This decorative frilliness combined with a monster on the loose recalls the “penny dreadfuls” of the 19th century. Like penny dreadfuls, Poverty Row horrors aren’t particularly well done, but they do sell thrills and a fussy, poor man’s Gothic ambiance that comforts as much as it scares.

7. Hey, didn’t I see him in…?

If you regularly watch Republic programmer pictures (I am Nitrate Diva and I am a Nexflix-aholic…) you start to feel like you’re going to an old repertory theater. The guy who was the murderer last week is the victim in the new production. The trampy girlfriend of the last picture plays the wife in the next one. In other words, there’s a whole extra-diegetic thrill of identifying the actor.

I admit that this sounds pretty film geeky, but even so, I would be surprised if people from the 1940s didn’t whisper to their companions, “Hey, didn’t I see him in…?”

The watching process includes a memory game—not unlike the license plate game, but with actors. Despite everything we learn in film class about absorption and identification, the classic Hollywood spectator would have discovered their own ways of playing with a movie. They would have, I hypothesize, enjoyed recognizing the same little-known actors just as much as we do today—if #TCMParty is any indicator.

Keep an eye out for Dourglass Dumbrille (what a name!) as Borchard. You’ll definitely recognize him from a much more prestigious (though not much better) film—The Ten Commandments. And you might also recognize faux-French Lenore Aubert, the lady in distress in Catman of Paris, as the would-be vampiress seducer of Bud Abbott in Abbott and Costello Meet Frankenstein!

6. Because the plot is just too weird to pass up on.

 A reincarnated catman who’s existed since before the birth of Christ? Check.

A monster movie about—seriously—publishing? Uh-huh.

A secret trial overheard by a guy… in cat form? Yup, the plot hinges on it.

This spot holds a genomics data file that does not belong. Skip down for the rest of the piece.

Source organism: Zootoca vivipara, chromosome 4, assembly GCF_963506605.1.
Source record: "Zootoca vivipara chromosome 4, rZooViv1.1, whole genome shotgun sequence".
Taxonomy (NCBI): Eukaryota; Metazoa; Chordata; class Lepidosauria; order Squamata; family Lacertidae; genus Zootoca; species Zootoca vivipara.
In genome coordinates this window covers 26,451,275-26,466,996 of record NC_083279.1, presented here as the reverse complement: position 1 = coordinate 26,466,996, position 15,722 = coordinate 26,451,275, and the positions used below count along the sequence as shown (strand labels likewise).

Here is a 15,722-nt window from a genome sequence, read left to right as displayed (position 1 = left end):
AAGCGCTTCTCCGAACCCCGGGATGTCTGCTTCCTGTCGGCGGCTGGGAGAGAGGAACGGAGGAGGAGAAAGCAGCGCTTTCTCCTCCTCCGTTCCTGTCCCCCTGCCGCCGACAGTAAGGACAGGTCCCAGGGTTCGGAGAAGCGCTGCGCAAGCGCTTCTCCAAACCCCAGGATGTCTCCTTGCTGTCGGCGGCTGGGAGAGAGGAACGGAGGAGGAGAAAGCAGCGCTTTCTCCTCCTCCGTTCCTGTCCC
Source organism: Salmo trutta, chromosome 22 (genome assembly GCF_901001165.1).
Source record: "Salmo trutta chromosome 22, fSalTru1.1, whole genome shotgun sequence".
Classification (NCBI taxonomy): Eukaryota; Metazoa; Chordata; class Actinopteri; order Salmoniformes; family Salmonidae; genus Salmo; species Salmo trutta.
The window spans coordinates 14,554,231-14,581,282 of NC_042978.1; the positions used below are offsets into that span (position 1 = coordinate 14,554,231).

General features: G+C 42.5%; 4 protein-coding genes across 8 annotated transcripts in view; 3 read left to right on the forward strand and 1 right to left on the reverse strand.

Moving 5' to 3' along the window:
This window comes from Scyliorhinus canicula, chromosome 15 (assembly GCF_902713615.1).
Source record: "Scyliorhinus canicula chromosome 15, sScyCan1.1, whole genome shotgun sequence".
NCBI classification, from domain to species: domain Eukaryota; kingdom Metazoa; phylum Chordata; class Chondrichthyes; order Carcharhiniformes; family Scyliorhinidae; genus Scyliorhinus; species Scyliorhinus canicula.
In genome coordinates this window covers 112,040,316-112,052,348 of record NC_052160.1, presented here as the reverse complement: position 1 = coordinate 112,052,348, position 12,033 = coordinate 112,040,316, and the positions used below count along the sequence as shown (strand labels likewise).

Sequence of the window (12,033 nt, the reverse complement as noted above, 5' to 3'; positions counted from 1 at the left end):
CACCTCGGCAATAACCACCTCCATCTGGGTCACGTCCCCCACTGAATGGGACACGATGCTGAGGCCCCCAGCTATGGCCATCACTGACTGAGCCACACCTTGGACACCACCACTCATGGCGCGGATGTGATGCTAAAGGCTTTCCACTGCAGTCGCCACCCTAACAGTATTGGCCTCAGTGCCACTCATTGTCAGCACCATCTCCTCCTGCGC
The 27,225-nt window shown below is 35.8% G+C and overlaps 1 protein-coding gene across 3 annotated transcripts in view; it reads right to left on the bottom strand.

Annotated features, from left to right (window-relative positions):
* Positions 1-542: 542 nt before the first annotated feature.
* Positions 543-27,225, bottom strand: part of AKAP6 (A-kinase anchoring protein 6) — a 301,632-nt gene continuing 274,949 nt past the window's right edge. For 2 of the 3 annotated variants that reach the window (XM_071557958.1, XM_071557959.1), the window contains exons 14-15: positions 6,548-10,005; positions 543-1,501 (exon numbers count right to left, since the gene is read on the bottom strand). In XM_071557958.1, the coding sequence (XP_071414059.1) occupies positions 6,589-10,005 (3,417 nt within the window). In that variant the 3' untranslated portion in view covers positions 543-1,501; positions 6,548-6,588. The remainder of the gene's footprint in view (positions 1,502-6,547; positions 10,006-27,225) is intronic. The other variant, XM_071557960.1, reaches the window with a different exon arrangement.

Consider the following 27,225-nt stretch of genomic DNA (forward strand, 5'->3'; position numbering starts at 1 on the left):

This is whacky stuff. Don’t miss out on the sheer oddball joy of it all.

5. Nutty dialogue…

A sample: “Governments are like women. They weep and they pout and they threaten, but the more you scorn them, the more they respect you!”

“Charles, stop treating me like a government!” 

Hey, U.S. Gov—your crocodile tears don’t fool me one bit. I’m giving you the silent treatment for a while. How you like me now, Uncle Sam?

4. Because it was made by mega Western director Lesley Selander.

“Yeehaaah!” Wait, I mean, “Allez! Allez!”

Selander directed over 100 in his career, the majority of them programmer Westerns. He’d worked with John Ford and W.S. “One-Take Woody” Van Dyke. In other words, he was kind of a dyed-in-the-wool buckaroo guy.

Knowing this fact, The Catman of Paris comes across totally differently, because you can tell that the director is doing what works for him. That is to say, he includes a lot of Western-style action stuff. In 1896 Paris. Quite a combo there.

Really, there’s this great five-minute-long brawl between a whole bunch of unemployed artists and our main character—a novelist. They just drop their conversations about art and life and start knocking each other around! Leaping off of bars. Falling on top of tables. Throwing chairs. Um, French artists will scream at the top of their lungs in defense of their famous authors, but they’d be damned if they spilled a drop of café au lait while doing it, which is why this brawl is so very funny.